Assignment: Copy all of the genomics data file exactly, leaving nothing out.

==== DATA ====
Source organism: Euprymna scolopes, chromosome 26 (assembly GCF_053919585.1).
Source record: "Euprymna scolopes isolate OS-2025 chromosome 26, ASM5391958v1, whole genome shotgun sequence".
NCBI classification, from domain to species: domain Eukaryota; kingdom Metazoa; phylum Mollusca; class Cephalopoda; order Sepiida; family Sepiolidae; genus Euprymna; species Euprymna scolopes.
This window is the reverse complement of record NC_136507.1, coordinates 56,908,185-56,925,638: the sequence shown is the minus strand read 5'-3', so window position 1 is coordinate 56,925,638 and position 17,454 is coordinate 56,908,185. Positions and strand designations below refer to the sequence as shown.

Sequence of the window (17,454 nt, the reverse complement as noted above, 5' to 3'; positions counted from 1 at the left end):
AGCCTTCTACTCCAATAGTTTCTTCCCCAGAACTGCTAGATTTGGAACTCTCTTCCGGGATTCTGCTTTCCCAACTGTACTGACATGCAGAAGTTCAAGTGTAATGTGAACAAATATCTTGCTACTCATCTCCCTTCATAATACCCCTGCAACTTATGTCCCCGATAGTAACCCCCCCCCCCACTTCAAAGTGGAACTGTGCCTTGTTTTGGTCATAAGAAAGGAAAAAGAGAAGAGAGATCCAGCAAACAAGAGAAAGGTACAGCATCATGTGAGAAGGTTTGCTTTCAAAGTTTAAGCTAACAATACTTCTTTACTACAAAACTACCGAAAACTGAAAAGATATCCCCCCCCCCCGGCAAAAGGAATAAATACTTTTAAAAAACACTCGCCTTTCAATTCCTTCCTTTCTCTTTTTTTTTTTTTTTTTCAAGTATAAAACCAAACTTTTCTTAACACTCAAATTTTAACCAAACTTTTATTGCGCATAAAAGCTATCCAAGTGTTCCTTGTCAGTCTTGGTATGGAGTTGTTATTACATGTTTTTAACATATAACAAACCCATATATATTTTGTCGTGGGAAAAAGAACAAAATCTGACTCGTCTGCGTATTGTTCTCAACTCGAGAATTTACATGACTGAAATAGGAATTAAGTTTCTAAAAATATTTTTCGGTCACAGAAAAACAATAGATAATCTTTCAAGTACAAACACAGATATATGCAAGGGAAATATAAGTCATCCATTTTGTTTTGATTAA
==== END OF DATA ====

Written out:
Source organism: Euprymna scolopes, chromosome 26 (assembly GCF_053919585.1).
Source record: "Euprymna scolopes isolate OS-2025 chromosome 26, ASM5391958v1, whole genome shotgun sequence".
NCBI classification, from domain to species: domain Eukaryota; kingdom Metazoa; phylum Mollusca; class Cephalopoda; order Sepiida; family Sepiolidae; genus Euprymna; species Euprymna scolopes.
This window is the reverse complement of record NC_136507.1, coordinates 56,908,185-56,925,638: the sequence shown is the minus strand read 5'-3', so window position 1 is coordinate 56,925,638 and position 17,454 is coordinate 56,908,185. Positions and strand designations below refer to the sequence as shown.

Sequence of the window (17,454 nt, the reverse complement as noted above, 5' to 3'; positions counted from 1 at the left end):
AGCCTTCTACTCCAATAGTTTCTTCCCCAGAACTGCTAGATTTGGAACTCTCTTCCGGGATTCTGCTTTCCCAACTGTACTGACATGCAGAAGTTCAAGTGTAATGTGAACAAATATCTTGCTACTCATCTCCCTTCATAATACCCCTGCAACTTATGTCCCCGATAGTAACCCCCCCCCCCACTTCAAAGTGGAACTGTGCCTTGTTTTGGTCATAAGAAAGGAAAAAGAGAAGAGAGATCCAGCAAACAAGAGAAAGGTACAGCATCATGTGAGAAGGTTTGCTTTCAAAGTTTAAGCTAACAATACTTCTTTACTACAAAACTACCGAAAACTGAAAAGATATCCCCCCCCCCCGGCAAAAGGAATAAATACTTTTAAAAAACACTCGCCTTTCAATTCCTTCCTTTCTCTTTTTTTTTTTTTTTTTCAAGTATAAAACCAAACTTTTCTTAACACTCAAATTTTAACCAAACTTTTATTGCGCATAAAAGCTATCCAAGTGTTCCTTGTCAGTCTTGGTATGGAGTTGTTATTACATGTTTTTAACATATAACAAACCCATATATATTTTGTCGTGGGAAAAAGAACAAAATCTGACTCGTCTGCGTATTGTTCTCAACTCGAGAATTTACATGACTGAAATAGGAATTAAGTTTCTAAAAATATTTTTCGGTCACAGAAAAACAATAGATAATCTTTCAAGTACAAACACAGATATATGCAAGGGAAATATAAGTCATCCATTTTGTTTTGATTAA